Equations of Motion of a Mass Attached to Rotating Spring

In summary, the student attempted to solve the equations of motion for a particle attached to a light spring, but was not able to get the correct results.
  • #1
SaraM
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0
1. Homework Statement

A particle of mass m is attached to the end of a light spring of equilibrium length a, whose other end is fixed, so that the spring is free to rotate in a horizontal plane. The tension in the spring is k times its extension. Initially the system is at rest and the particle is given an impulse that starts its movement at right angles to the spring with velocity v. Write down the equations of motion in polar co-ordinates.

2. Homework Equations

Radial Force Fr= -k⋅r
Radial acceleration ar = mv2/r
Tangential Force Fθ = Torque = r⋅F

3. The Attempt at a Solution

I tried applying Newton's second law for both the radial and tangential components.
In r : mar= -k⋅r ⇒ r = a⋅cos(ωt) (which is not the correct answer)
In θ: 1- mr⋅aθ= r⋅F (got me nowhere)
2- vθ= v/r=ω ; ω=√k/m (how do I recover θ(t) from it?)

Thank you in advance
 
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  • #2
Welcome to PF!
SaraM said:
2. Homework Equations

Radial Force Fr= -k⋅r
This does not account for the equilibrium length of the spring.
Radial acceleration ar = mv2/r
Does the expression on the right have the correct dimensions for an acceleration?
In polar coordinates, the radial acceleration ar has two terms. For a review of velocity and acceleration in polar coordinates, see http://faculty.etsu.edu/gardnerr/2110/notes-12e/c13s6.pdf
Tangential Force Fθ = Torque = r⋅F
Force and torque do not have the same dimensions. So, a force cannot equal a torque.
 
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  • #3
Thank you for your reply!

Following your hints, here's what I ended up with:
In ##r##: ##~m( \ddot r -r \dot \theta^2)=- k(r-a)##
In ##\theta##: ##~\dot\theta=\frac{v}{r}=-\frac{k}{mv}(r-a) ## (which I got from the centripetal force ##m\frac{v^2}{r}=-k(r-a)##)

What's left to do is plug in ##\dot\theta## in the equation in ##r## and find ##r(t)##
Is there still something incorrect in my reasoning?
 
Last edited:
  • #4
SaraM said:
##m( \ddot r -r \dot \theta^2)=- k(r-a)##
OK, this looks good. It expresses ##\sum F_r = ma_r##.
##\dot\theta=\frac{v}{r} ##
This is not quite correct. Note that ##r \dot{\theta}## represents the ##\theta## component of ##\vec{v}##.
##m\frac{v^2}{r}=-k(r-a)##
No, the correct relation is the relation that you got above: ##m( \ddot r -r \dot \theta^2)=- k(r-a)##.

What's left to do is plug in ##\dot \theta## in the equation in ##r## and find ##r(t)##.
OK. To get the correct expression for ##\dot \theta## in terms of ##r## you can do either of the following:
(1) Set up ##\sum F_\theta = ma_\theta##. Consult the link for the expression for ##a_\theta##.

(2) Decide if there is any torque acting on the particle relative to the origin. If not, what quantity is conserved?
 
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  • #5
OK, got it. Thank you so much for your help! Cleared things up.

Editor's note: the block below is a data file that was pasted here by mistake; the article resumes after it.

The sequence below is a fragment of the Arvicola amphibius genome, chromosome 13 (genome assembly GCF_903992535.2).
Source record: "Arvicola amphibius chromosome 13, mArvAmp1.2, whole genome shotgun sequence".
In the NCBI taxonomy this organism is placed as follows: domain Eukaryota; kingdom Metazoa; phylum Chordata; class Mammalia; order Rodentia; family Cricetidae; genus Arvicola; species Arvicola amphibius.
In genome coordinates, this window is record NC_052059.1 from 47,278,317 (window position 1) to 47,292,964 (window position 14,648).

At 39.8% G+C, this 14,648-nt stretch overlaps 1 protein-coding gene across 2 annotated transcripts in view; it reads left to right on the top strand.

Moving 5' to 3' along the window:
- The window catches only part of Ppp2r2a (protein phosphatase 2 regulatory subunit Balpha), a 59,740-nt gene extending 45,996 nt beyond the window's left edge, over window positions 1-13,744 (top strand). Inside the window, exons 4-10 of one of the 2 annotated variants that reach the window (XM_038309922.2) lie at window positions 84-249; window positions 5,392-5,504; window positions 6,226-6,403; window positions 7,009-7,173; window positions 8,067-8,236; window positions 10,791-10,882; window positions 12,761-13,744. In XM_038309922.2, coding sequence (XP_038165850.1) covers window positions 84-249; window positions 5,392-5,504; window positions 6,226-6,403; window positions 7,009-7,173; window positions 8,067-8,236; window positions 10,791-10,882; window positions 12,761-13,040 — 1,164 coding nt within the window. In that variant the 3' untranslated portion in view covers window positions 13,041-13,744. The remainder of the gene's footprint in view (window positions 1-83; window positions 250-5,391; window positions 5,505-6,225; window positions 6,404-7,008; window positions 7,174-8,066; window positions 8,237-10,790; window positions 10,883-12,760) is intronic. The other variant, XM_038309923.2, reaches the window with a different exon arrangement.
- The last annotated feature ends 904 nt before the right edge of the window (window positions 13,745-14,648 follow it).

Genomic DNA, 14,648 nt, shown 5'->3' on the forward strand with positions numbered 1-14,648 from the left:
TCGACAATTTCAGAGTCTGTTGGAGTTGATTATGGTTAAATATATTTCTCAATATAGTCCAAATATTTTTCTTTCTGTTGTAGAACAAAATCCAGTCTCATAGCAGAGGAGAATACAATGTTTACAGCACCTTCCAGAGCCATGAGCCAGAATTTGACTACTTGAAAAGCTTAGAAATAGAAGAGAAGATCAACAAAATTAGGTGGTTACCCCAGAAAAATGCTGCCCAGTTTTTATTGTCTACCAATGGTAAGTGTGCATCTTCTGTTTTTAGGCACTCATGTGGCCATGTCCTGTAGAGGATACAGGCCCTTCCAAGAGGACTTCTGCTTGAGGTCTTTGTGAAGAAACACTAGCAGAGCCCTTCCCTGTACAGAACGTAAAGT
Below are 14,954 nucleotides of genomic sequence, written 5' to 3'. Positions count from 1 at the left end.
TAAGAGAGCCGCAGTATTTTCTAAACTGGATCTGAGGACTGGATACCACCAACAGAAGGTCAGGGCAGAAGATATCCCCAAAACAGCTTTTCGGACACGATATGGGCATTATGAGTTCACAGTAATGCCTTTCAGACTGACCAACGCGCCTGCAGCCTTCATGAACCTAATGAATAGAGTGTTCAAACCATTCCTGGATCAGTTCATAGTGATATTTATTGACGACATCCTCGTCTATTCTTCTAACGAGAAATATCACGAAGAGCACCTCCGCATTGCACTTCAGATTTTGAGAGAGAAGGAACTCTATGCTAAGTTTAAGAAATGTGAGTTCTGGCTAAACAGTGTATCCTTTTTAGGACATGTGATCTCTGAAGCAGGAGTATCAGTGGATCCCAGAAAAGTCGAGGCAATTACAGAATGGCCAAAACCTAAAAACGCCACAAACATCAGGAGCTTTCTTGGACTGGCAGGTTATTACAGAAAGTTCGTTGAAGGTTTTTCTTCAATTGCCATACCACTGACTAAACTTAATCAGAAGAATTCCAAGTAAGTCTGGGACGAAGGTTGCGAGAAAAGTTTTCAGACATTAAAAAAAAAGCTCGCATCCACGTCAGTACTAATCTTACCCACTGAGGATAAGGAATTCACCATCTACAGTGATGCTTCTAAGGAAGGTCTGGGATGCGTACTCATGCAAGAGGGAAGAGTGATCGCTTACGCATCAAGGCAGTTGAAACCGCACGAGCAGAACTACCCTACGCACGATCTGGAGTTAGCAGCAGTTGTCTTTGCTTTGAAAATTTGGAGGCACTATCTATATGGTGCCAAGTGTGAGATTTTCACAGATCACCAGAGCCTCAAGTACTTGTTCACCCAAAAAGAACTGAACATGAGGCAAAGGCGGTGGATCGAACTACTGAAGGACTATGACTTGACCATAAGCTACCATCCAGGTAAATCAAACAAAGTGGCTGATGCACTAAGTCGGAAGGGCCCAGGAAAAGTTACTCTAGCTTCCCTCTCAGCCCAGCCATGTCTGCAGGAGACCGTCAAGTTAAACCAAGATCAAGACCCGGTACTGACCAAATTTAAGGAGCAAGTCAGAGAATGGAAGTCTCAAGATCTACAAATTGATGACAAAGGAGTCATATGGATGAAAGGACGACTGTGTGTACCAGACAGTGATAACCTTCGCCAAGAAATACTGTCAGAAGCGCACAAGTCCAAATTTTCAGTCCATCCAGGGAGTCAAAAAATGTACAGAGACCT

Related to Equations of Motion of a Mass Attached to Rotating Spring

1. What is the equation of motion for a mass attached to a rotating spring?

The equation of motion for a mass attached to a rotating spring is given by:
m(d^2x/dt^2) = -kx + mrω^2 cos(ωt + δ)
where m is the mass of the object, x is its displacement from equilibrium, k is the spring constant, r is the distance from the spring's axis of rotation to the mass, ω is the angular velocity of the rotating spring, and δ is the phase angle.

2. What is the significance of the phase angle in the equation of motion?

The phase angle, δ, in the equation of motion represents the initial position of the mass when the rotating spring starts its motion. It is important because it determines the starting point of the oscillation and can affect the amplitude and frequency of the motion.

3. How does the angular velocity of the rotating spring affect the motion of the mass?

The angular velocity, ω, of the rotating spring directly affects the frequency of the oscillation of the mass. A higher angular velocity results in a higher frequency and a shorter period of oscillation. It also affects the amplitude of the motion, with a higher ω resulting in a larger amplitude.

4. Can the equation of motion be used to analyze the motion of any mass attached to a rotating spring?

Yes, the equation of motion for a mass attached to a rotating spring can be used to analyze the motion of any object that is attached to a spring and is rotating about a fixed axis. It is a generalized equation that can be applied to various scenarios, such as a mass attached to a rotating pendulum or a mass attached to a rotating wheel.

5. How can the equation of motion be solved to find the position of the mass at any given time?

The equation of motion is a second-order differential equation, which can be solved using various methods such as the method of undetermined coefficients or the Laplace transform. Once solved, the resulting equation can be used to find the position of the mass at any given time by plugging in the appropriate values for the variables.

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